Albert Camus On Happiness


I've witnessed Ifa rituals in which aspirants have their heads ceremoniously shaved, symbolizing the shedding of their former selves to make way for a new, transformed personality. This phenomenon is pervasive in various forms of expression around us. Whether it's the solemn pledging ceremonies of black fraternities, teenagers dyeing their hair in vibrant purplish-blue hues, or young spiritualists emulating ancient rituals in their quest to transcend the monotony of everyday life and find a path to happiness. Albert Camus On Happiness provides us with the tools to live presently and fully:

You will never be happy if you continue to search for what happiness consists of. You will never live if you are looking for the meaning of life.

However, it's important to recognize that these external expressions of an inner desire for change are akin to performances, mere theatrics. True change, as Albert Camus profoundly articulated in "The Myth of Sisyphus," occurs in the deepest recesses of the human heart. Camus eloquently delved into our innate yearning for familiarity, clarity, and the pursuit of simplifying the world into a manageable pill we can swallow each morning saying:

The mind’s deepest desire, even in its most elaborate operations, parallels man’s unconscious feeling in the face of his universe: it is an insistence upon familiarity, an appetite for clarity. Understanding the world for a man is reducing it to the human, stamping it with his seal. The cat’s universe is not the universe of the anthill.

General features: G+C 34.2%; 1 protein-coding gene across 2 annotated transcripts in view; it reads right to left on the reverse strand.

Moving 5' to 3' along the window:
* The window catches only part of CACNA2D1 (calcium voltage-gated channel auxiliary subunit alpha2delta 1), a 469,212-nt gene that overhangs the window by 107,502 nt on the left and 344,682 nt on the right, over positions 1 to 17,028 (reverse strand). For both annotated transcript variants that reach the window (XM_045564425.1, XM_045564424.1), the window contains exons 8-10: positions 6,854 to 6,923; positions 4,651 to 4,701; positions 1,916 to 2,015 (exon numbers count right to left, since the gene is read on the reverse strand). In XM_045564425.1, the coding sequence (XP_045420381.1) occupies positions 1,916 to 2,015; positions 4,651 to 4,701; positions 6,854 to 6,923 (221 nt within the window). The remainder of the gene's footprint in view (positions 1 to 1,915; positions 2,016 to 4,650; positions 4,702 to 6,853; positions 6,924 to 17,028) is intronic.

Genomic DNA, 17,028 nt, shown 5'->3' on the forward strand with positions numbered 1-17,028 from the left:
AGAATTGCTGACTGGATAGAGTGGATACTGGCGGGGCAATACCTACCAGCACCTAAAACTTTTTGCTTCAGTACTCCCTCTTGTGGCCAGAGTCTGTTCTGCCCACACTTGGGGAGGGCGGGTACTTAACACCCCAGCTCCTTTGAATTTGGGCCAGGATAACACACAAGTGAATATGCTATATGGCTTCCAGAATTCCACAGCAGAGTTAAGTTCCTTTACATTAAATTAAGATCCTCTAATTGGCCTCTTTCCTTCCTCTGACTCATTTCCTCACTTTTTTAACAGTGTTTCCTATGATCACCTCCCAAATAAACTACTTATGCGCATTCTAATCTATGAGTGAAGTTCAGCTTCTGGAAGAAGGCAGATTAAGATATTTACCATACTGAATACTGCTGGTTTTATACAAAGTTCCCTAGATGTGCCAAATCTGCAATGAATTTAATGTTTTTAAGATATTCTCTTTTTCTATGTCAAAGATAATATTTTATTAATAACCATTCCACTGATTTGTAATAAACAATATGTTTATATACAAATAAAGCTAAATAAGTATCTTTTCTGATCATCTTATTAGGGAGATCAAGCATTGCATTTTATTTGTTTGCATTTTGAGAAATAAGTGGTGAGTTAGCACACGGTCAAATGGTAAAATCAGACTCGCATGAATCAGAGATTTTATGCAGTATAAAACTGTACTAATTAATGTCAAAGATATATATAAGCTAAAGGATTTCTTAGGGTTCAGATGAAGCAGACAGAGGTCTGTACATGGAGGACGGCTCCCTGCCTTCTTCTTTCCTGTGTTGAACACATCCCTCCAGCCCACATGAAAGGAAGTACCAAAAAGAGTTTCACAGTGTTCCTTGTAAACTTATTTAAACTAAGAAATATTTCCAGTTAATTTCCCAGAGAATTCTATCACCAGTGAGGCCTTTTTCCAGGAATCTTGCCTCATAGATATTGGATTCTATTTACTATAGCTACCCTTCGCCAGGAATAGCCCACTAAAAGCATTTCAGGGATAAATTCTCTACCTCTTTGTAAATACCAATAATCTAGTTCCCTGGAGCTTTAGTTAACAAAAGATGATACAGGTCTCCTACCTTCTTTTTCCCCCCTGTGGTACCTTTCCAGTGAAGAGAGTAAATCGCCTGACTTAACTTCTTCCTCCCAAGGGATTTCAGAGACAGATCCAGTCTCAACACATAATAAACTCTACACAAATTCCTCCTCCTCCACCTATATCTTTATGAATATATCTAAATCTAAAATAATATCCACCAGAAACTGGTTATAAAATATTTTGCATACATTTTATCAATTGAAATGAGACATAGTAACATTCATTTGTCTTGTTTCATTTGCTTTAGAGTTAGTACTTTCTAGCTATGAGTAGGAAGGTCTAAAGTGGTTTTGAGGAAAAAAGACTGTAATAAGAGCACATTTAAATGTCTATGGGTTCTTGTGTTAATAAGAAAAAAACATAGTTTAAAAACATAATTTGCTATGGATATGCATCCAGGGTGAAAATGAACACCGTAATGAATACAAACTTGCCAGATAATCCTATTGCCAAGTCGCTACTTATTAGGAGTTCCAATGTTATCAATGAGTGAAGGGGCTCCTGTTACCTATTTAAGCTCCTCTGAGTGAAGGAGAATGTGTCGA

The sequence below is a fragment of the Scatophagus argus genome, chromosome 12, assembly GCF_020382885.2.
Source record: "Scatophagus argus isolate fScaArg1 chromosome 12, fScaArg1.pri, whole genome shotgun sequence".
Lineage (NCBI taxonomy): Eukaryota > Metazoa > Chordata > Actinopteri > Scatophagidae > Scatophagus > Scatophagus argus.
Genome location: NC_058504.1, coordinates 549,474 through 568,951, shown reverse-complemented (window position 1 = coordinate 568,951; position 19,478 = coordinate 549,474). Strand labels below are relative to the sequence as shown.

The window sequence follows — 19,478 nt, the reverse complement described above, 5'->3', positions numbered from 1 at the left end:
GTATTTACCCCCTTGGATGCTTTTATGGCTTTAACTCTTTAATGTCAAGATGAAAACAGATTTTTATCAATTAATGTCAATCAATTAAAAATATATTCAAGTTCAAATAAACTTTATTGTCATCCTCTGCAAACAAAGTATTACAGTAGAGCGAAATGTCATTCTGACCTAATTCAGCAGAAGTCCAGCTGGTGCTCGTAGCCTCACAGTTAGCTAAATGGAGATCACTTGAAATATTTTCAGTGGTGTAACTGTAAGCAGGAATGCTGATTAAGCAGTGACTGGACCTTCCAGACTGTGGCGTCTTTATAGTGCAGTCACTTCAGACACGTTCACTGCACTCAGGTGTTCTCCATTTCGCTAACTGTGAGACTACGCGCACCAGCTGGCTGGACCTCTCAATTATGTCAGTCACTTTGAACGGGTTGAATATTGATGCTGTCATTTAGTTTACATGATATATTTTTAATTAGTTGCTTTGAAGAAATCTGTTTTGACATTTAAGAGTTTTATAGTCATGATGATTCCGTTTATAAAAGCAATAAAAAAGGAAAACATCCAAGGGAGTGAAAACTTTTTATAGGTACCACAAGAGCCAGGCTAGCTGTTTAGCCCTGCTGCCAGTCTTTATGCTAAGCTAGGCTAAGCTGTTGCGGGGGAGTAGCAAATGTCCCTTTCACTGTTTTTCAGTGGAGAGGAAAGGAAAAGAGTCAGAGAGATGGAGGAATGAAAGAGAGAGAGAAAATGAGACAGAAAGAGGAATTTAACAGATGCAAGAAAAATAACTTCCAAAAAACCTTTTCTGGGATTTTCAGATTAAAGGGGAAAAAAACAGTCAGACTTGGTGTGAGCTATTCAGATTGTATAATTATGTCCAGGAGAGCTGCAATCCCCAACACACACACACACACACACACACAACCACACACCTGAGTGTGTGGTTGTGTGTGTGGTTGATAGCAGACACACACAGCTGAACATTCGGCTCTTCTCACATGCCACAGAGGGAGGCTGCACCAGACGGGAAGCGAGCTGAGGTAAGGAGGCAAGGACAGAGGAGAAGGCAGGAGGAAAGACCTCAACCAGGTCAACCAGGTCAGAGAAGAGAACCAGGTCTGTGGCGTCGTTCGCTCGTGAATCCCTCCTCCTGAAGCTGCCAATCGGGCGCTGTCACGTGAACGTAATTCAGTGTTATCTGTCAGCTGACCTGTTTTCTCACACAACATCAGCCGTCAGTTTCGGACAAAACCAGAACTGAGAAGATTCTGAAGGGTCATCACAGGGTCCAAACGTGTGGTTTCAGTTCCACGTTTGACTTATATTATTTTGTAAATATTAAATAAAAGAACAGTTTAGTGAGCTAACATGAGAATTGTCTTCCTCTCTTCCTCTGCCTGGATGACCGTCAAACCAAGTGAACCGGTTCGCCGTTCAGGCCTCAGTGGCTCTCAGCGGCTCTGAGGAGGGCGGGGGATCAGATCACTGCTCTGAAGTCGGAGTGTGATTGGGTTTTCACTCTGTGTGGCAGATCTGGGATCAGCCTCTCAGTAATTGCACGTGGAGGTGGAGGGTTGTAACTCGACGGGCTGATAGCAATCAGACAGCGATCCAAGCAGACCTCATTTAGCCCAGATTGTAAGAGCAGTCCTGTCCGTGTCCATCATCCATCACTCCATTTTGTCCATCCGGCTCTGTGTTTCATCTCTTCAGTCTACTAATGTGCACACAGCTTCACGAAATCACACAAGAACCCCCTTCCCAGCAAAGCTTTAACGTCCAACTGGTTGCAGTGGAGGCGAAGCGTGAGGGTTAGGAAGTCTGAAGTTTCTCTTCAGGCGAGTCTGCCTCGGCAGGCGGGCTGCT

It requires a great deal of compassion, introspection, and attentive listening to come to the profound realization that one's experience of life is not unique. As a child, such a notion seems unfathomable, but the true appreciation of the human existence emerges when we hear narratives of despair, heartbreak, and the very emotions that silently gnaw at us, voiced by individuals we never suspected were grappling with similar afflictions.

Considering that the universe is an extension of ourselves, and we are inextricably linked to it, we can postulate that the universe possesses the capacity for both love and suffering. It can feel, undergo transformations, and evolve. This revelation implies that our addiction to formality and the monotony of rituals stands in stark contradiction to the fundamental essence of the universe.

Albert Camus, in his masterful exploration of the absurd, unveils our innate yearning for unity and our unrelenting nostalgia for the familiar, asserting:

That nostalgia for unity, that appetite for the absolute illustrates the essential impulse of the human drama. But the fact of that nostalgia’s existence does not imply that it is to be immediately satisfied. For if, bridging the gulf that separates desire from conquest, we assert with Parmenides the reality of the One (whatever it may be), we fall into the ridiculous contradiction of a mind that asserts total unity and proves by its very assertion its own difference and the diversity it claimed to resolve. This other vicious circle is enough to stifle our hopes

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